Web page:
Also, this sea­son’s NBA sched­ule is likely to come around the se­cond week of Au­gust, if re­cent years are any in­di­ca­tor.


Plenty of free agents re­main un­signed, and that’ll still be the case even in Septem­ber as train­ing camps get ready to open.

It’s still hard to see the Thun­der keep­ing Paul, ac­quired in the West­brook trade to Hous­ton, so ex­pect at least one more block­buster trade be­fore too long. Or can a player who is owed $121 mil­lion over the next three sea­sons be bought out? Stay tuned.

Carter wants to come back for a 22nd NBA sea­son, which would be a league record. If he gets into a game af­ter Jan. 1, he’ll also be­come the first NBA player to ap­pear in four dif­fer­ent decades.

Ja­mal Craw­ford re­mains out there as well, and con­tenders should be call­ing him.

LOADED WEST Philadel­phia, Bos­ton, Brook­lyn, In­di­ana and Mi­ami all likely got bet­ter in the East. Mil­wau­kee kept most of its team that won an Nba-best 60 games.

The East will be good. The West might be bloody.

The Clip­pers, the Lak­ers, Hous­ton, Golden State, Den­ver, Utah, Port­land and San An­to­nio could end up as the eight play­off teams in the Western Con­fer­ence. It’s plau­si­ble; they’re prob­a­bly the most re­al­is­tic eight picks right now. But at least four of those teams — most of them with su­per­star duos that are all the rage now — won’t be in the se­cond round of next sea­son’s play­offs. LONGEVITY AWARD For now, Golden State’s Stephen Curry is the long­est-tenured player un­der con­tract to one team. He’s en­ter­ing his 11th sea­son with the War­riors.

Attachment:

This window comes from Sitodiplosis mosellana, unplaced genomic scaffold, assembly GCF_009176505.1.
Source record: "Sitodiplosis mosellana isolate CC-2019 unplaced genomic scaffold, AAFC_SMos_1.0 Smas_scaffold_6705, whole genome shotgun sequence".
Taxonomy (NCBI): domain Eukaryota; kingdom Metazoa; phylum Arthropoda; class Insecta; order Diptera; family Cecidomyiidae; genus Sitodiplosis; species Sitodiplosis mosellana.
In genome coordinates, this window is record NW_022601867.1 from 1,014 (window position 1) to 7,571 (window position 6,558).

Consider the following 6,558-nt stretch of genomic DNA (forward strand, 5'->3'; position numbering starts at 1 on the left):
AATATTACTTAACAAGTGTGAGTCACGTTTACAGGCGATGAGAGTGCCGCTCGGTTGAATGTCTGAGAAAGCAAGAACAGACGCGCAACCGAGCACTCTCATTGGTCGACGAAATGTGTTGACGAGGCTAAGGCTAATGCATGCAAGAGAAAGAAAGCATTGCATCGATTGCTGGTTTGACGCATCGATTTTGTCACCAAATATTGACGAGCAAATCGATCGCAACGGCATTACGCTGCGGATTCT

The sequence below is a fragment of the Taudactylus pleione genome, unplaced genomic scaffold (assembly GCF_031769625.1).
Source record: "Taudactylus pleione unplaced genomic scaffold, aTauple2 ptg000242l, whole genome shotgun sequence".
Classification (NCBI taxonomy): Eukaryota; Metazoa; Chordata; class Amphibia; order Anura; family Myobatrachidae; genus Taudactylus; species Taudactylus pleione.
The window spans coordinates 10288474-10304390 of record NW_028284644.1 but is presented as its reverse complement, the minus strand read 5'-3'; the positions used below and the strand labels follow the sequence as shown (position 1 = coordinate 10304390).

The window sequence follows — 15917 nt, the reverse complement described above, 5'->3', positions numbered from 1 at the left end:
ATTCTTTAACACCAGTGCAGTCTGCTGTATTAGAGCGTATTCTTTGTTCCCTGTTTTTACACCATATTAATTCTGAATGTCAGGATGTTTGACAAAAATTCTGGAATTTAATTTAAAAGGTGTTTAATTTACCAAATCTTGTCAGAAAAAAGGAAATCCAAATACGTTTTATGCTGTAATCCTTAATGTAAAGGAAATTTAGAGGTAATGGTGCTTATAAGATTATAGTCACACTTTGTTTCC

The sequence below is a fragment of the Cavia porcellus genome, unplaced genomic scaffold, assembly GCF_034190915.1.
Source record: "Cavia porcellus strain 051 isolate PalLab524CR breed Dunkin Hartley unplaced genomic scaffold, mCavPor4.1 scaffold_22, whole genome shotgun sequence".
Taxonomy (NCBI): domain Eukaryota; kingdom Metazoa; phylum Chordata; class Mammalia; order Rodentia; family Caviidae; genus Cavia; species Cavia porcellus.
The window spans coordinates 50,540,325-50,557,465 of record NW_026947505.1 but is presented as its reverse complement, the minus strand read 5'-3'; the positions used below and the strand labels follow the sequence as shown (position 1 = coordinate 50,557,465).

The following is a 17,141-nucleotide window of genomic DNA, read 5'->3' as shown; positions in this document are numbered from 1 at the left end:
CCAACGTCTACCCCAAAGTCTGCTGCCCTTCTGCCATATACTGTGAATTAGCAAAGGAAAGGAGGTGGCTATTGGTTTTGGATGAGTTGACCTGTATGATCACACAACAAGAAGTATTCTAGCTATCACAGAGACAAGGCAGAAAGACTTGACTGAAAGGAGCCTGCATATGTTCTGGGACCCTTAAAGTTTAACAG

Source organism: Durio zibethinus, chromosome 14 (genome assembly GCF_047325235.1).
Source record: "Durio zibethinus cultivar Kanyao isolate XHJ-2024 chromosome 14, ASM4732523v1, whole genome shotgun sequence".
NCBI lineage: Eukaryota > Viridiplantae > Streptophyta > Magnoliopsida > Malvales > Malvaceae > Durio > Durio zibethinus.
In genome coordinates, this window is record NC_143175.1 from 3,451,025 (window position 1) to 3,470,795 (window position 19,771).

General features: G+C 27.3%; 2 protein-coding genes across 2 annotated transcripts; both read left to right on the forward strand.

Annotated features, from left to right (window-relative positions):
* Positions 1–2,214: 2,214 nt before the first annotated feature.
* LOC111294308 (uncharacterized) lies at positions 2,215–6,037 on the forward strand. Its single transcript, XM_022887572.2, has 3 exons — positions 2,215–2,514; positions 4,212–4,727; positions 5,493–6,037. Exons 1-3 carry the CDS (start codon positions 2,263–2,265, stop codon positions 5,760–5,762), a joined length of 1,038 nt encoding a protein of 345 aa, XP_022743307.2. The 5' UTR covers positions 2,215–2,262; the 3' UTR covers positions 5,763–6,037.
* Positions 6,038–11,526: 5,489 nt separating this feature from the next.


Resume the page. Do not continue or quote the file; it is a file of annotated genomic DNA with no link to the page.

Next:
With Now­itzki (21 sea­sons with Dal­las) re­tired, Mike Con­ley (12 sea­sons with Mem­phis) traded to Utah and West­brook (11 sea­sons with Ok­la­homa

City) traded to Hous­ton, no cur­rent player has had a longer un­in­ter­rupted run with one team than Curry.

But if Udo­nis Haslem re-signs with Mi­ami, it’ll be his 17th sea­son with the Heat.


In­clud­ing the $196 mil­lion ex­ten­sion for Port­land’s Damian Lil­lard, a $170 mil­lion ex­ten­sion for Den­ver’s Ja­mal Mur­ray and an­other in-the-works $170 mil­lion ex­ten­sion for Philadel­phia’s Ben Simmons, NBA teams have com­mit­ted to spend roughly $4 bil­lion in new deals that were struck in the last three weeks alone.

And that’s with 100 more sign­ings to come, at least.

That $4 bil­lion fig­ure is twice what the to­tal pay­roll was a decade ago for every team in the league, com­bined.


FILE - In this Thurs­day, June 20, 2019, file photo, Vir­ginia’s De’an­dre Hunter, right, is greeted by NBA Com­mis­sioner Adam Sil­ver af­ter be­ing se­lected with the fourth pick over­all by the Los An­ge­les Lak­ers dur­ing the NBA bas­ket­ball draft in New York. Hunter went No. 4 over­all, taken by the Los An­ge­les Lak­ers. His rights had been traded twice, first to New Orleans as part of the An­thony Davis deal, then to At­lanta. But since nei­ther of those trades could be closed be­fore July 6, Hunter wore a Lak­ers cap on stage. Sil­ver wants the hat game fixed.